Holy Apostles Soup Kitchen

Archive for October, 2015|Monthly archive page

Poems by Annie Quintano

In Uncategorized on October 30, 2015 at 3:23 pm


Untitled POEM #1

In case you didn’t know, she thought

but left it unsaid;

The spectacular array of colors

when it fell

and splattered red

and relieved itself of mold and charring;

the lathes and studs unable to stand

or withstand

And the black and orange of smoldering—

like Halloween

but the bones now real-

and shorn of skin

a crisp whiteness


too worn not to break

she thought it was best left unsaid:

that tragedy has an appeal;

and suffering, ironically, delightful colors

and can leave a taste in your mouth

both blood

and wine


And to uncomplicated it

red isn’t always blood

sometimes red is just red

-Annie Quintano



What is delightful;

beyond the unexpected waking

when one is dying—

is the smell of decay held at bay

leaving room for lavender

the sound of a toilet flushing

the wooden cane leaning against the door

Annie Quintano


Do What I Say

In Poetry, The worst of times on October 23, 2015 at 1:57 pm


-Do what I say

But you don’t make sense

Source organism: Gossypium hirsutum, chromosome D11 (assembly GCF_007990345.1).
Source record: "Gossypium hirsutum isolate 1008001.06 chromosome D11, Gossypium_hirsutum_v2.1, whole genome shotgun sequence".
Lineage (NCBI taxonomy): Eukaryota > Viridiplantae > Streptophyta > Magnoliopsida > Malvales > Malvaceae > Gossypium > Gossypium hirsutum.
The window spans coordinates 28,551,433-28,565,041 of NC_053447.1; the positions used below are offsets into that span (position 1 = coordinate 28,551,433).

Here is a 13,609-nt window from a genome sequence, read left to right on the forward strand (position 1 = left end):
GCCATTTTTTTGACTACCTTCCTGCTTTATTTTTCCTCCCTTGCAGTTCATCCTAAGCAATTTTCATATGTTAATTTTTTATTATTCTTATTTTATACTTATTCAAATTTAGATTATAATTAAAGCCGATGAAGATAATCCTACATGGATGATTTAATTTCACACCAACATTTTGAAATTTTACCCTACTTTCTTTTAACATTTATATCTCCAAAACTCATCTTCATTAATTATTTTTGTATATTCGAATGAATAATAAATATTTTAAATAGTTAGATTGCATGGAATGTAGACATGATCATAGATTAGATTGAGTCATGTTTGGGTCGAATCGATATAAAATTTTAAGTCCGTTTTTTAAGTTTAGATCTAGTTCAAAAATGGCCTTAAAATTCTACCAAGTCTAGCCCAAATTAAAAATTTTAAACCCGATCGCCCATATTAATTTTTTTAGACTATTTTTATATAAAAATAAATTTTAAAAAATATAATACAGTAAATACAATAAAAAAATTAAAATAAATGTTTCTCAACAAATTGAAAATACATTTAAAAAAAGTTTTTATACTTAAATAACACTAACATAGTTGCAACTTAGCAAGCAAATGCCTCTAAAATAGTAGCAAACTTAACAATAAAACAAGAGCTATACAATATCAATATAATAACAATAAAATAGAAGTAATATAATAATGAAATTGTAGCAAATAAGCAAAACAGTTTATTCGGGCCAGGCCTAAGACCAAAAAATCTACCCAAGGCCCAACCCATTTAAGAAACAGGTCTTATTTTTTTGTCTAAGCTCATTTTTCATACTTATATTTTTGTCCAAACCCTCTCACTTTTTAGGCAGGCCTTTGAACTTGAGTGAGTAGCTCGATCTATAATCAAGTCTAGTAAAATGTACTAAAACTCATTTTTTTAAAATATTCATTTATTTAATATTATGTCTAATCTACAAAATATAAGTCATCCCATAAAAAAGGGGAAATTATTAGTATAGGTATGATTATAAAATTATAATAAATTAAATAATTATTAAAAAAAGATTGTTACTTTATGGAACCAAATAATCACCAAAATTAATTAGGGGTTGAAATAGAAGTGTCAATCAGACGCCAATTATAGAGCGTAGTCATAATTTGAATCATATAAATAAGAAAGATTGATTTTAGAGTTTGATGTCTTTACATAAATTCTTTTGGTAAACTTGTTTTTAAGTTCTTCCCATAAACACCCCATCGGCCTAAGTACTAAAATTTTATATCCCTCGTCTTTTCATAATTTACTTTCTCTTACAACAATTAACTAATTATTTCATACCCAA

-Don’t think about it, just do it

Sorry I don’t work that way

-Just follow all 3 of us

You’re not saying the same thing

-Listen and do or else

Who do I listen to-you’re saying all different things?

-You didn’t listen-now leave


-You didn’t follow instructions, now get out

You’re not making sense-which instructions to follow?

-And you’re leaving “voluntarily”, or I call the cops

Are you on crack?

-You can’t appeal this, get out

Your supervisor said I was supposed to get an appeal

-Don’t pay attention to that bitch, get out

You’re making me homeless

-I don’t give a fuck-BTW, you can’t stay in our shelter

Where am I supposed to go?

-I don’t give a fuck-you’re free to do what you want

I’d like to stay in the place I’ve been living in

-Get out

-Thomas Clarke


Volunteer Story: Bill

In Soup Kitchen Stories, Volunteer Stories on October 16, 2015 at 8:29 pm

Bill Frick quoteWhen Bill retired six years ago, he knew he wanted to stay busy and keep a sense of purpose in his life.  After a full professional life as a massage therapist and vocational counselor, he decided to go to a volunteer fair to see what options were available to keep his days  meaningful. It was there that he  was introduced to Holy Apostles Soup Kitchen where he’s become a familiar face ever since.